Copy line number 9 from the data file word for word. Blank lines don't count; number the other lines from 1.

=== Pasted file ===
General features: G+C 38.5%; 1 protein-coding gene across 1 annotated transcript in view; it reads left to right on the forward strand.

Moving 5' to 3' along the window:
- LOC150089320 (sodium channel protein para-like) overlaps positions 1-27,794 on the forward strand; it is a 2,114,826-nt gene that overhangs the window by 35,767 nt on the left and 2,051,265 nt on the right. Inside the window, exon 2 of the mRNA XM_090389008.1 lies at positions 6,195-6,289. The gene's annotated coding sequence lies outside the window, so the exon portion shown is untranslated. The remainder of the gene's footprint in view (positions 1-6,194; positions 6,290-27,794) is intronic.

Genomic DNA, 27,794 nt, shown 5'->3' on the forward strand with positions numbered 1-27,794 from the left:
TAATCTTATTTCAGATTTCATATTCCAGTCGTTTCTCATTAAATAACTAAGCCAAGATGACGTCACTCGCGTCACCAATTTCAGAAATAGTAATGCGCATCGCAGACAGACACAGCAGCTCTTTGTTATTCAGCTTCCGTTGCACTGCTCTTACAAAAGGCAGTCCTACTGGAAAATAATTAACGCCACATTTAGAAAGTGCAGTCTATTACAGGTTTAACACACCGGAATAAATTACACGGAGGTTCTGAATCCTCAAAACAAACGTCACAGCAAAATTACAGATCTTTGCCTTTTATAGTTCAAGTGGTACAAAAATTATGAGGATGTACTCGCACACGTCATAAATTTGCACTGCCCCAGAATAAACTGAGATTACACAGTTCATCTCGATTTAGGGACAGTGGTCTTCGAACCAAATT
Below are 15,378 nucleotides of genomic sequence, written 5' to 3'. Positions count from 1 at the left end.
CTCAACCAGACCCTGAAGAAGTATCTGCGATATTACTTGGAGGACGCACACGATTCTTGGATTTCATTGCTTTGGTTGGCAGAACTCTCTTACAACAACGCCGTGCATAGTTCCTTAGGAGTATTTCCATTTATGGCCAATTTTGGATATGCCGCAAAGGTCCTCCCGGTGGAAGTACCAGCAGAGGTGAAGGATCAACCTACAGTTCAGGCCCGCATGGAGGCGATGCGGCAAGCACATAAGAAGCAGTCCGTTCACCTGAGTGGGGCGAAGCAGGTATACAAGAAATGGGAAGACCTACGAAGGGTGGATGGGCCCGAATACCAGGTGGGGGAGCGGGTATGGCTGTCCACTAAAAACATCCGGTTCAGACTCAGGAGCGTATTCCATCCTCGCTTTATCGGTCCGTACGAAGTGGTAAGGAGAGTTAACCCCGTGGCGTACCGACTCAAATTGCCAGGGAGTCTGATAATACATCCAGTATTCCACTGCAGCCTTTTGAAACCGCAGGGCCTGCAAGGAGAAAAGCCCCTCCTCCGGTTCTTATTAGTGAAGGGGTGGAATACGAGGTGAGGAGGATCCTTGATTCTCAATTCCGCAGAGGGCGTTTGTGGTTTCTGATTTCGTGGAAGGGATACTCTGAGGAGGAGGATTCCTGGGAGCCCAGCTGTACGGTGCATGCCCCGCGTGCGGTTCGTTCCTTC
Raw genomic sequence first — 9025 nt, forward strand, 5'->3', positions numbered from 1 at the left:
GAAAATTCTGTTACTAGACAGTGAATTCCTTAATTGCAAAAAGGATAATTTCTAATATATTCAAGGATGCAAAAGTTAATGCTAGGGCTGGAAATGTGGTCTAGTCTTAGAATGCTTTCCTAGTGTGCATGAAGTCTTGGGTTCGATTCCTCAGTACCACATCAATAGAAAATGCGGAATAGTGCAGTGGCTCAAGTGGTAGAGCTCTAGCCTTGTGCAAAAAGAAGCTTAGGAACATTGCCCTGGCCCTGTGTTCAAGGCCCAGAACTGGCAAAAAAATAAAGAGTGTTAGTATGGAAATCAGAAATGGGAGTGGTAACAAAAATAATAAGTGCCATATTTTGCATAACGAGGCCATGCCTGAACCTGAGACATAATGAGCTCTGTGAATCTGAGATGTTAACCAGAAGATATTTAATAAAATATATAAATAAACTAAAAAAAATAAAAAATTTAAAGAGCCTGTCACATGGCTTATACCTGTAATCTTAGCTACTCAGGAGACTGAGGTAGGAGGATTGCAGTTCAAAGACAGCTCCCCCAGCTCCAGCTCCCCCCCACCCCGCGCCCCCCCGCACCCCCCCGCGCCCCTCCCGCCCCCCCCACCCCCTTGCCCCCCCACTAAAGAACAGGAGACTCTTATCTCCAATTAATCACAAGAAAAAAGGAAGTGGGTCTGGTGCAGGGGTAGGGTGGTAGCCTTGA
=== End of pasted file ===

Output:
GAAAATTCTGTTACTAGACAGTGAATTCCTTAATTGCAAAAAGGATAATTTCTAATATATTCAAGGATGCAAAAGTTAATGCTAGGGCTGGAAATGTGGTCTAGTCTTAGAATGCTTTCCTAGTGTGCATGAAGTCTTGGGTTCGATTCCTCAGTACCACATCAATAGAAAATGCGGAATAGTGCAGTGGCTCAAGTGGTAGAGCTCTAGCCTTGTGCAAAAAGAAGCTTAGGAACATTGCCCTGGCCCTGTGTTCAAGGCCCAGAACTGGCAAAAAAATAAAGAGTGTTAGTATGGAAATCAGAAATGGGAGTGGTAACAAAAATAATAAGTGCCATATTTTGCATAACGAGGCCATGCCTGAACCTGAGACATAATGAGCTCTGTGAATCTGAGATGTTAACCAGAAGATATTTAATAAAATATATAAATAAACTAAAAAAAATAAAAAATTTAAAGAGCCTGTCACATGGCTTATACCTGTAATCTTAGCTACTCAGGAGACTGAGGTAGGAGGATTGCAGTTCAAAGACAGCTCCCCCAGCTCCAGCTCCCCCCCACCCCGCGCCCCCCCGCACCCCCCCGCGCCCCTCCCGCCCCCCCCACCCCCTTGCCCCCCCACTAAAGAACAGGAGACTCTTATCTCCAATTAATCACAAGAAAAAAGGAAGTGGGTCTGGTGCAGGGGTAGGGTGGTAGCCTTGA